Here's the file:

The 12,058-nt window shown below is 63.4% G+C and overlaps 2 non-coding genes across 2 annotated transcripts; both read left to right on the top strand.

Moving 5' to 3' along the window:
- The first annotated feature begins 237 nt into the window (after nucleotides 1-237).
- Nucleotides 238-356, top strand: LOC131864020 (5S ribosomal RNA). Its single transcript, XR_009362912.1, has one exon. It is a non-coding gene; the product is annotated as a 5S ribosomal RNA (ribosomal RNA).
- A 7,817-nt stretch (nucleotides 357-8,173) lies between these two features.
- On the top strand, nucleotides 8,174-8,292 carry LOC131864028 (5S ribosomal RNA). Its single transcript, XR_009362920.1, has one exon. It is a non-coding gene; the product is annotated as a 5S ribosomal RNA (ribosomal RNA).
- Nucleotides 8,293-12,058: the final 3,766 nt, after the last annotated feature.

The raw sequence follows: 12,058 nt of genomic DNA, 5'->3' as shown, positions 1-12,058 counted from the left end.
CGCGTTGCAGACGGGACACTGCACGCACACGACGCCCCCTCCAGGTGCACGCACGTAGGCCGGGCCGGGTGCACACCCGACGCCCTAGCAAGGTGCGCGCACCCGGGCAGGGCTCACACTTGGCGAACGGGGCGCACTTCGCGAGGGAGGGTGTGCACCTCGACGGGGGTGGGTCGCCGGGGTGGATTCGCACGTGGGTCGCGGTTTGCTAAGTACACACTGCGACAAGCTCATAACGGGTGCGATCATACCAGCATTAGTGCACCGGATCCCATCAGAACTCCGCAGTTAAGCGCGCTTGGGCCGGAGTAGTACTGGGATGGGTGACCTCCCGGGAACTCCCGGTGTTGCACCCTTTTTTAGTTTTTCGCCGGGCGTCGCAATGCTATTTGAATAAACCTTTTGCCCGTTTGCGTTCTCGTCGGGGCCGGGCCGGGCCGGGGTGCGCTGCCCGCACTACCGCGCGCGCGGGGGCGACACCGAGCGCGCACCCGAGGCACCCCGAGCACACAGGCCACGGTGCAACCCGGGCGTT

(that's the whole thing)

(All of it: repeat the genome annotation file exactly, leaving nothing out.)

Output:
The 12,058-nt window shown below is 63.4% G+C and overlaps 2 non-coding genes across 2 annotated transcripts; both read left to right on the top strand.

Moving 5' to 3' along the window:
- The first annotated feature begins 237 nt into the window (after nucleotides 1-237).
- Nucleotides 238-356, top strand: LOC131864020 (5S ribosomal RNA). Its single transcript, XR_009362912.1, has one exon. It is a non-coding gene; the product is annotated as a 5S ribosomal RNA (ribosomal RNA).
- A 7,817-nt stretch (nucleotides 357-8,173) lies between these two features.
- On the top strand, nucleotides 8,174-8,292 carry LOC131864028 (5S ribosomal RNA). Its single transcript, XR_009362920.1, has one exon. It is a non-coding gene; the product is annotated as a 5S ribosomal RNA (ribosomal RNA).
- Nucleotides 8,293-12,058: the final 3,766 nt, after the last annotated feature.

The raw sequence follows: 12,058 nt of genomic DNA, 5'->3' as shown, positions 1-12,058 counted from the left end.
CGCGTTGCAGACGGGACACTGCACGCACACGACGCCCCCTCCAGGTGCACGCACGTAGGCCGGGCCGGGTGCACACCCGACGCCCTAGCAAGGTGCGCGCACCCGGGCAGGGCTCACACTTGGCGAACGGGGCGCACTTCGCGAGGGAGGGTGTGCACCTCGACGGGGGTGGGTCGCCGGGGTGGATTCGCACGTGGGTCGCGGTTTGCTAAGTACACACTGCGACAAGCTCATAACGGGTGCGATCATACCAGCATTAGTGCACCGGATCCCATCAGAACTCCGCAGTTAAGCGCGCTTGGGCCGGAGTAGTACTGGGATGGGTGACCTCCCGGGAACTCCCGGTGTTGCACCCTTTTTTAGTTTTTCGCCGGGCGTCGCAATGCTATTTGAATAAACCTTTTGCCCGTTTGCGTTCTCGTCGGGGCCGGGCCGGGCCGGGGTGCGCTGCCCGCACTACCGCGCGCGCGGGGGCGACACCGAGCGCGCACCCGAGGCACCCCGAGCACACAGGCCACGGTGCAACCCGGGCGTT